However, the precendential case left open the very question posed by Nelson. What if the female employee had not engaged in any sexually suggestive conduct and yet was perceived as a threat to the employer’s marriage? Nelson argued that she was blameless except for being female.

The majority opinion answers that the lack of blame on the part of the discharged employee is a question of fairness, not of discrimination.

“Title VII and the Iowa Civil Rights Act are not general fairness laws, and an employer does not violate them by treating an employee unfairly so long as the employer does not engage in discrimination based upon the employee’s protected status.”

Characterizing Knight as an employer who had to choose placating his wife or an employee to keep, the majority found that the dismissal was not gender but simply favoritism for a close relative.

Indeed, the majority drew a distinction between an isolated employment decision based on personal relations (assuming no coercion or quid pro quo), even if the relations would not have existed if the employee had been of the opposite gender, and a decision based on gender itself.

In the former instance, the decision is driven entirely by individual feelings and emotions regarding a specific person. “Such a decision is not gender-based, nor is it based on factors that might be a proxy for gender.”

Ultimately, the majority concluded that Nelson’s termination was based on the animus of Knight’s wife and that this was not discrimination.

The majority’s approach is, as an instrument of persuasion, insensitive. A plaintiff who appears blameless is told that her discharge is unfair can hardly be less than outraged when told so bluntly that the law can do nothing for her.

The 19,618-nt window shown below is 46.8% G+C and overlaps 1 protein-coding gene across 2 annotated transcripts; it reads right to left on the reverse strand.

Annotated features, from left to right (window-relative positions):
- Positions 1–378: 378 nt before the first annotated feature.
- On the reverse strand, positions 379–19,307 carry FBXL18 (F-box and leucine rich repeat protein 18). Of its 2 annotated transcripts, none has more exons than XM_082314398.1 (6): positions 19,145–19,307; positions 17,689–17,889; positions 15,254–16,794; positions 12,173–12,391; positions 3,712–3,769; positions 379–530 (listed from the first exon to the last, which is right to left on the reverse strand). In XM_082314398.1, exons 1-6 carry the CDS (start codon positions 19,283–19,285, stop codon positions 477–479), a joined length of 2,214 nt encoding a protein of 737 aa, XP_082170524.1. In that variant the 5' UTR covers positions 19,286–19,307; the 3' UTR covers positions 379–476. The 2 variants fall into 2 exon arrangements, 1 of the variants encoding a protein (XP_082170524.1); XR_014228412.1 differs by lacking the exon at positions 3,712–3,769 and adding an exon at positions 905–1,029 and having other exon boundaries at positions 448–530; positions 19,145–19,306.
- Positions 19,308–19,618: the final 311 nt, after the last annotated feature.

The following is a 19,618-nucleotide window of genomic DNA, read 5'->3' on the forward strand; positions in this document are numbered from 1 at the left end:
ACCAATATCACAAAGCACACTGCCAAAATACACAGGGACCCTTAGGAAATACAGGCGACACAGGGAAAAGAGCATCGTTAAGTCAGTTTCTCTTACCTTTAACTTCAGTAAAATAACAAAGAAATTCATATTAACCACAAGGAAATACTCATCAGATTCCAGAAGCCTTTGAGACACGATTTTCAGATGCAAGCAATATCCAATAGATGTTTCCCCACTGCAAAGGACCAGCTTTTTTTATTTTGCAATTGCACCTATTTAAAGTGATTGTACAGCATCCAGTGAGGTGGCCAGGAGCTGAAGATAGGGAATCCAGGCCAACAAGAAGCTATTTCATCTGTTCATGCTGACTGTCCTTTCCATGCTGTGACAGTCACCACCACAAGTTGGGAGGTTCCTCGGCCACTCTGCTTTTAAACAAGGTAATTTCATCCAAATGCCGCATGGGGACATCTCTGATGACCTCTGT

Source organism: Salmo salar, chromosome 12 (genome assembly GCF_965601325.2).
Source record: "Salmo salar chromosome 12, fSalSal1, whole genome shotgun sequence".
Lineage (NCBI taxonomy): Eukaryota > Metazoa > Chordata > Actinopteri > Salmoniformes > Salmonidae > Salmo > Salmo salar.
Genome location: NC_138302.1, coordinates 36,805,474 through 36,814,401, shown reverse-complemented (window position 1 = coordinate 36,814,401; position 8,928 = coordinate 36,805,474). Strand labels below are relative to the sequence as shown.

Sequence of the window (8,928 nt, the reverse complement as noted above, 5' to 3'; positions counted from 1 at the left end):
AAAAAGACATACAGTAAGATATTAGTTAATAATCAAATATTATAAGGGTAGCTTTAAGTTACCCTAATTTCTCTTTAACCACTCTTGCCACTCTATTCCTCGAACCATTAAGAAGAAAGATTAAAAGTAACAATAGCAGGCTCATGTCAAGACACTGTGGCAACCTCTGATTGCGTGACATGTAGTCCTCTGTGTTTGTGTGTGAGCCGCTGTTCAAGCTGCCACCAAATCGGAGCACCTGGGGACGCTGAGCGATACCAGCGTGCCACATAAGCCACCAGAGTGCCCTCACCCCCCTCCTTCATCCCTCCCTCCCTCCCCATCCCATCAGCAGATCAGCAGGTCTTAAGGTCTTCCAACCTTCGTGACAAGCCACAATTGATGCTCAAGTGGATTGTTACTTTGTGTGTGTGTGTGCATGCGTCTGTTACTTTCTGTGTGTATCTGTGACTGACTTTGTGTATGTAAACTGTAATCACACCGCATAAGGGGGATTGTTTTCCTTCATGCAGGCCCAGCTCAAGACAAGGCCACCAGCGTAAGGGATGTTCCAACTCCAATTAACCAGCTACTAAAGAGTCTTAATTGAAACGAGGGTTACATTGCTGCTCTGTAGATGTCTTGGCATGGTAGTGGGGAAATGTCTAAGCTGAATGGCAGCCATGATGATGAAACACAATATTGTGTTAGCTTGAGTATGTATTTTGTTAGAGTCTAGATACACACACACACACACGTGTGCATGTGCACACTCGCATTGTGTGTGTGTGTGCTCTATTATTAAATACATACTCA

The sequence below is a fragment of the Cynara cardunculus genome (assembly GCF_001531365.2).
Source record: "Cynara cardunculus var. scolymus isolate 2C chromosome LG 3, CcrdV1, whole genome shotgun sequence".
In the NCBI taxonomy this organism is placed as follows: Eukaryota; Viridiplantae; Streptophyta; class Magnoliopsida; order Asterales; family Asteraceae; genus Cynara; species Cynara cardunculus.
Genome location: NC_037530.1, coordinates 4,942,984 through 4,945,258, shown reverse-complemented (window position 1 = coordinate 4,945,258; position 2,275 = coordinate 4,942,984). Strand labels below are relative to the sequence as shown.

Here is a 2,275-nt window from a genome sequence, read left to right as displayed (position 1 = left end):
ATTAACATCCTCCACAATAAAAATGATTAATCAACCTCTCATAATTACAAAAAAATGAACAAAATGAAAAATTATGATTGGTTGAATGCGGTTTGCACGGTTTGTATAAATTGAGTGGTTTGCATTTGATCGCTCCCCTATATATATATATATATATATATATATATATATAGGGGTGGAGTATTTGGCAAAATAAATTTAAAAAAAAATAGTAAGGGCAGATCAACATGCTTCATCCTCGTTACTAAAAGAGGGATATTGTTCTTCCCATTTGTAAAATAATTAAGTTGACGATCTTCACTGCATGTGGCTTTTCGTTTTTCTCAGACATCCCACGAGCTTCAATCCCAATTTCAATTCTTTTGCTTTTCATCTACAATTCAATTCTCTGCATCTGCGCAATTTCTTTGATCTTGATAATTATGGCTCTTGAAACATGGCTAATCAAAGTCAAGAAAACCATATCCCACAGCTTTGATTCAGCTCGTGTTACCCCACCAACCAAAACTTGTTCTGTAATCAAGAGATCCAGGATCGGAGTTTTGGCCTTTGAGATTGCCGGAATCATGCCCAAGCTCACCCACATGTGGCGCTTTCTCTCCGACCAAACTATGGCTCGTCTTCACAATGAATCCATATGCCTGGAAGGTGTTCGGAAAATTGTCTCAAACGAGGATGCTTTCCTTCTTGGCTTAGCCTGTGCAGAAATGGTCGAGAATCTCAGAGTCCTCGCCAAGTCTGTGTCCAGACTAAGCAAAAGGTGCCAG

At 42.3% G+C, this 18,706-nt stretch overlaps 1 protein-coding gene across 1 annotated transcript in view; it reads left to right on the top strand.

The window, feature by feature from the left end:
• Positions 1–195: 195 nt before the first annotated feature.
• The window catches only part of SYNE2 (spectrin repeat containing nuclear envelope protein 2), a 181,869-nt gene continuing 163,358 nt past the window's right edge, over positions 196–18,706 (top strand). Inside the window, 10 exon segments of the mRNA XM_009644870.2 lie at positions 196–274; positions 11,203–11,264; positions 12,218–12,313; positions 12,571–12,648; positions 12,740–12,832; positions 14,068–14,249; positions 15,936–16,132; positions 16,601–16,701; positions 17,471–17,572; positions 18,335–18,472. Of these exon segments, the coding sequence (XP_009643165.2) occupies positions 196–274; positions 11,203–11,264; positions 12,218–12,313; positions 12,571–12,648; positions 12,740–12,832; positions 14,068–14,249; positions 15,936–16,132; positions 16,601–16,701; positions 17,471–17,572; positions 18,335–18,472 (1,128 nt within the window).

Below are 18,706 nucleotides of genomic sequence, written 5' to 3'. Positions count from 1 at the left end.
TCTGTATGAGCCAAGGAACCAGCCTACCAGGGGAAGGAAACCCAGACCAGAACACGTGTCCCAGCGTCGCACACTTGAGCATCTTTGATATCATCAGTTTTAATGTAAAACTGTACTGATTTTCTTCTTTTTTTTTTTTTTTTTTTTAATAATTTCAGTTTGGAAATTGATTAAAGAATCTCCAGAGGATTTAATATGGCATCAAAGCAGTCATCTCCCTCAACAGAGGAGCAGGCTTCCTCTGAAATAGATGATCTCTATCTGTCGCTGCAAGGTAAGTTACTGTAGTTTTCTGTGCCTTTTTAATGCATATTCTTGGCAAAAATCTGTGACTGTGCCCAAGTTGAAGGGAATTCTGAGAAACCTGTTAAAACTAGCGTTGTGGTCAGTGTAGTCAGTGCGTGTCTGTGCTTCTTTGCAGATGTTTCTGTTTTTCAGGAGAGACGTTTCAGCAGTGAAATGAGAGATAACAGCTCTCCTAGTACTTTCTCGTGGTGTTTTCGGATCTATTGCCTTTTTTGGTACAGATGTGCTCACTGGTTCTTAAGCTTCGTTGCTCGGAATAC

It is also salt in her wounds to observe, as the majority did, that she might done better if she had pleaded sexual harassment. Neither the plaintiff or her attorneys should praise the majority’s tact in turning her away without remedy.

By contrast, the Chief Justice and two others concurred and provided more solace for Nelson, but no relief. He began by noting that the civil rights law prohibit gender discrimination, not sexual relationships.

“[B]oth men and women are responsible for their own . . . responses to attributes of the sex of the other . . . “ The laws seek to protect a woman from discrimination based on her status as a woman, not on her consensual personal or sexual affiliations with her employer. Termination based on the latter is based on the conduct of the employer, not on her sex.

“No fault or blame is considered, only the practical reality of its presence in the workplace as a potential ingredient of adverse employment consequences.”

However, if a woman employee is terminated based on stereotypes related to characteristics of her gender, including attractiveness, sex discrimination would be in issue because the termination was motivated by the gender attribute. One can’t be fired for being too attractive or not attractive enough.

Therefore, Nelson stated a claim under the discrimination laws. In particular, some of the text interchanges were inappropriate and beyond workplace necessity. However, viewed as a whole, the relationship between Nelson and Knight was the cause for the termination, not Nelson’s status as a woman.

Ultimately, Nelson failed on summary judgment because she did not adduce enough facts to show her status as a woman was a motivation for termination. Indeed, “she used the same reasons to show the termination was discriminatory as . . . Knight used to show the discrimination was not discriminatory.”

The concurrence has aspects of splendid “bedside manner,” soothing rather than inflaming. Instead of denying Nelson any semblance of a cause of action, the concurring opinion gives her an opportunity to plead in a manner which accords with her obvious view of the facts.

Rather than harping on the competence of Nelson’s attorneys for not pleading sexual harassment, a long shot under the rather platonic facts of the case, the concurrence finds a clear tactical issue in the framing of the summary judgment.

This case is not a reverse Anna Karenina, Madam Bovary, or Lady Chatterley’s Lover. Even it were such, the mildly salacious facts and Victorian mores evidenced in this case can only elicit sympathy for an employee who, at worst, did no more than flirt.

Her failure to find a remedy should at least be cushioned by the observation implicit in the concurrence that her situation was one caused less by her personal failure than the limitations of the remedy and the barriers presented by summary judgment.